Peaceful Celebration Of A Violent Struggle

The Young cemetery holds the bodies of many of the people killed in the Pleasant Valley War.

The Young cemetery holds the bodies of many of the people killed in the Pleasant Valley War. |

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As the alpenglow of the setting sun shed a rosy hue over Young, porches filled up with residents flush with the warm good feelings from the events of the 25th Annual Pleasant Valley Days.

This tiny hamlet tucked between the Sierra Anchas and the Mogollon Rim has lusciously verdant grass that harkens to what Arizona looked like when cattle outfits first used the place to fatten up their cows for market in the late 1870s.

The three-day event introduces visitors to the most violent range war in American history.

As many as 50 people died during the 10 years of the war.

That included many hapless travelers crossing the valley between 1882 and 1892 who simply vanished, never to be seen again. The complicated struggle pitted the Grahams and their allies against the Tewksbury clan and their allies. The weekend event drew descendants of the Tewksburys, since the feud pretty much wiped out the Grahams. The complex series of shoot-outs, bushwhackings, beheadings, double-crosses and lynchings produced one of the most confusing, violent and lawless conflicts in the dark but romanticized history of the Wild West. In the process, Pleasant Valley became a refuge for rustlers. The conflict may have single-handedly delayed Arizona statehood for a decade.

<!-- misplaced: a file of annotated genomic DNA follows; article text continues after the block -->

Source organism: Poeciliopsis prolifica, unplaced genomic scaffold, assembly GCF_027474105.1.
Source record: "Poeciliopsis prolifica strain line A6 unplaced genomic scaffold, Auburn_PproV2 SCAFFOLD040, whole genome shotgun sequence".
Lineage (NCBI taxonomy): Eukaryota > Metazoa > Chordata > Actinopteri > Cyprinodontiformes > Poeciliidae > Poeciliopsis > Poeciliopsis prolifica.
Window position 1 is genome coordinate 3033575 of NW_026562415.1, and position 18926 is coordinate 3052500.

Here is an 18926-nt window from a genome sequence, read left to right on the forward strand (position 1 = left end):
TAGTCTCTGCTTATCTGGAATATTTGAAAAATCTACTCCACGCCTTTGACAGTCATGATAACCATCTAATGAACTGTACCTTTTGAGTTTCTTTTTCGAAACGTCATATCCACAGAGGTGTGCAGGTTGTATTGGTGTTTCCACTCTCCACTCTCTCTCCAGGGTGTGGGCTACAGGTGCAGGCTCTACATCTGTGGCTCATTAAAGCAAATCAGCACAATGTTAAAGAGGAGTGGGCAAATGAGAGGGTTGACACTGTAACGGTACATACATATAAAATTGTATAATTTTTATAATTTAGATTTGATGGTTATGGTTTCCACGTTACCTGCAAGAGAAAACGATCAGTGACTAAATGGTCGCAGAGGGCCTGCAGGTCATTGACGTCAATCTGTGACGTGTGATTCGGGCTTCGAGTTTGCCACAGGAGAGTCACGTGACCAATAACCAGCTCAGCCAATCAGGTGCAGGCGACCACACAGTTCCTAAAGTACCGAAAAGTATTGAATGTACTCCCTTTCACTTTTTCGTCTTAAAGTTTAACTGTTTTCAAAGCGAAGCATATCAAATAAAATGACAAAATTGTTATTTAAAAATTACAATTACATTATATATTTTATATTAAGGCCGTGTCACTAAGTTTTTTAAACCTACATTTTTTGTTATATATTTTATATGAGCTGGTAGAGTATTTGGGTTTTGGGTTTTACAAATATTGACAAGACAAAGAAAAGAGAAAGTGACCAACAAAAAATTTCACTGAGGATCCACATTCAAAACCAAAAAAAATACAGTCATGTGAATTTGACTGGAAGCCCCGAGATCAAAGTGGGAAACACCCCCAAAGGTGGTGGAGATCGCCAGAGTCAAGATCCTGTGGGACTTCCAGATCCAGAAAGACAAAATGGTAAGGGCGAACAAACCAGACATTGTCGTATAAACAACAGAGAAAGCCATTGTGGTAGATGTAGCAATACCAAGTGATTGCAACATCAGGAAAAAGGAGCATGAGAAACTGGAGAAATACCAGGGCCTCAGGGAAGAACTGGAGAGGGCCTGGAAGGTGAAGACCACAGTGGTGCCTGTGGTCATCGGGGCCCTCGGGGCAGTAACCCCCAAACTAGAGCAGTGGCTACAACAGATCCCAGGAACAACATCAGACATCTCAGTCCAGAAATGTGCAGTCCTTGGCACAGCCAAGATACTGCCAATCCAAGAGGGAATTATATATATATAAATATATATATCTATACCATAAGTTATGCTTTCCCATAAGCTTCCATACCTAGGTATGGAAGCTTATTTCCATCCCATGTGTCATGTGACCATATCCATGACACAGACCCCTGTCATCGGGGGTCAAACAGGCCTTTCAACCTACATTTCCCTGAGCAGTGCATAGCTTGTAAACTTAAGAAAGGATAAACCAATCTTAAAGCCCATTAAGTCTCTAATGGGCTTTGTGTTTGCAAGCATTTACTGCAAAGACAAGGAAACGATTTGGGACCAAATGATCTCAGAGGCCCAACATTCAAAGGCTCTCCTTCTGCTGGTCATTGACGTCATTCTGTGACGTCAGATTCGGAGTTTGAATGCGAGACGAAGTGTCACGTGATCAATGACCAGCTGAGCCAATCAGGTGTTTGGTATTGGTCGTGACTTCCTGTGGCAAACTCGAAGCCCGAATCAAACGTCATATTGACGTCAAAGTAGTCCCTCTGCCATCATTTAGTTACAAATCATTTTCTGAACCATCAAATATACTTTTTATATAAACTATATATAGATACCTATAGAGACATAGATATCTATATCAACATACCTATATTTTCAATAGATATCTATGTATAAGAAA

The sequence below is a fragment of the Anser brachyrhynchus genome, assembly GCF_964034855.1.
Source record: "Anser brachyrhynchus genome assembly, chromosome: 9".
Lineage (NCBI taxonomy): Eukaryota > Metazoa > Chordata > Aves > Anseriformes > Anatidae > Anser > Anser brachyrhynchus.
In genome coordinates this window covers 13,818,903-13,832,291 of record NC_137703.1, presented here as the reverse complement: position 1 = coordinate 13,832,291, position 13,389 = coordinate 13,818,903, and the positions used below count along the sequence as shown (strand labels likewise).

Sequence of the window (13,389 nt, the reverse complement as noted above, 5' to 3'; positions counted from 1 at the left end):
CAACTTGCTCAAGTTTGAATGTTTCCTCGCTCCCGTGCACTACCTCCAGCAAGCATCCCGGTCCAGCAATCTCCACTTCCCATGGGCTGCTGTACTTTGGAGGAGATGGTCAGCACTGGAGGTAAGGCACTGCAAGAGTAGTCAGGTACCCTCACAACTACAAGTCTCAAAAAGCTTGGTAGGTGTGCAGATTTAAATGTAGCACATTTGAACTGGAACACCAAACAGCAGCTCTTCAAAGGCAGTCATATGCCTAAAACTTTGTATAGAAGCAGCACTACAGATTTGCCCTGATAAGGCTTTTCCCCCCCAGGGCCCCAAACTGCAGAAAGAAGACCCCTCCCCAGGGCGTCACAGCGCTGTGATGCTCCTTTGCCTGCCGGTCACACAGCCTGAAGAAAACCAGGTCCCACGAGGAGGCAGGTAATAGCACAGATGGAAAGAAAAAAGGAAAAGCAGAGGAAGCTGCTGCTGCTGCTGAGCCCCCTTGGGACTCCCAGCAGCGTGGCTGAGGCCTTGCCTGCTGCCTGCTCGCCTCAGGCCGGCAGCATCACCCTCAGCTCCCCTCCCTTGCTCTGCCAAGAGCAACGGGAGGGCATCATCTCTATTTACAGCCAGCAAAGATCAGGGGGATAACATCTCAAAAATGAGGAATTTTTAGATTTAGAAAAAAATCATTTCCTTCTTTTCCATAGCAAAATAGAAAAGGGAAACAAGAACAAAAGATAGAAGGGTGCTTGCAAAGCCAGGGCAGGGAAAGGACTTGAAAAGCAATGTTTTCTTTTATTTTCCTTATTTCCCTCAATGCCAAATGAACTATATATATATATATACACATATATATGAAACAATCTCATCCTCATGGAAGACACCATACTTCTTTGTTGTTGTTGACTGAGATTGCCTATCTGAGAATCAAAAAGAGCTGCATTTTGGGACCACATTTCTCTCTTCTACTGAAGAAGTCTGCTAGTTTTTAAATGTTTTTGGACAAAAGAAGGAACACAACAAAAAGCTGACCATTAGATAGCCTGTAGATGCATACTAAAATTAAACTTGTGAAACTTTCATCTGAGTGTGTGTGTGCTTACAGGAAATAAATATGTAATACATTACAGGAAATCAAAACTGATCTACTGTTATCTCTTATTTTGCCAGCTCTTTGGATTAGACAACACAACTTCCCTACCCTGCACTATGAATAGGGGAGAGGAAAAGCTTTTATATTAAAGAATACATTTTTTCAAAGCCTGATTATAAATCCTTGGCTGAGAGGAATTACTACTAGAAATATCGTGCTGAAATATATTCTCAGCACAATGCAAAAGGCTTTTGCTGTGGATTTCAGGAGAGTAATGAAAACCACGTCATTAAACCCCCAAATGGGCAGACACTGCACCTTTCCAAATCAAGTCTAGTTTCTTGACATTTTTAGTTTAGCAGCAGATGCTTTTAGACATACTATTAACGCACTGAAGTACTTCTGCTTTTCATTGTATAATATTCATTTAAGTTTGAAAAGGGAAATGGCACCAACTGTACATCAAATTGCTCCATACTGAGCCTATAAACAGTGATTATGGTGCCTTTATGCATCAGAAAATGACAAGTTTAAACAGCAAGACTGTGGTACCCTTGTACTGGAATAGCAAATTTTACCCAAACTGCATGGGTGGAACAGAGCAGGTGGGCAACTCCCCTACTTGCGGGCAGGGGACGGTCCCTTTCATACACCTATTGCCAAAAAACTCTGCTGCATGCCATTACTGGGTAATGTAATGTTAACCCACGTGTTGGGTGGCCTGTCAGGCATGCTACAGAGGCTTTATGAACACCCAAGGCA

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Team roping drew a low-key crowd in Young during a weekend that included wine tasting, history tours and small-town hospitality

The weekend proved considerably more peaceful.

Saturday started with a parade marshaled by the Pyles, Jinx and Jane. The two have each finished books on the Pleasant Valley War after years of exhaustive research.

After the parade, about 40 people trooped over to the Young Cemetery and Museum to hear a rendition of the war from local history teacher Pat Murdock. Others retired to the Young Community Center to watch the start of the roping contest.

Unlike today’s modern organized rodeos, the Young roping contest involved anyone who could throw a rope and ride a horse, from pre-teens to retirees. Contestants milled about in the ring waiting to partner up with someone and go after their target, while their families sat under the shade of awnings next to horse trailers cheering on their favorites.

Others decided food and drink was most important so they continued through the valley to grab lunch at the Antlers or play a game of corn hole at the Valley Bar.

Murdock had another tour at 2:30 that included the gravesites of the first four killed in the war in 1887. Then a caravan of cars followed Murdock out to the Tewksbury cabin off of Cherry Creek to see where one of the two feuding families set down roots.

After the roping and tours finished, folks ended up at the Community Center to chow on a classic ranch dinner of beef brisket, cowboy beans and coleslaw.

The Pyles ended the day with Jinx filling in some of the gaps of the story given to him by cowboys that had ridden on the Pleasant Valley range during the war.

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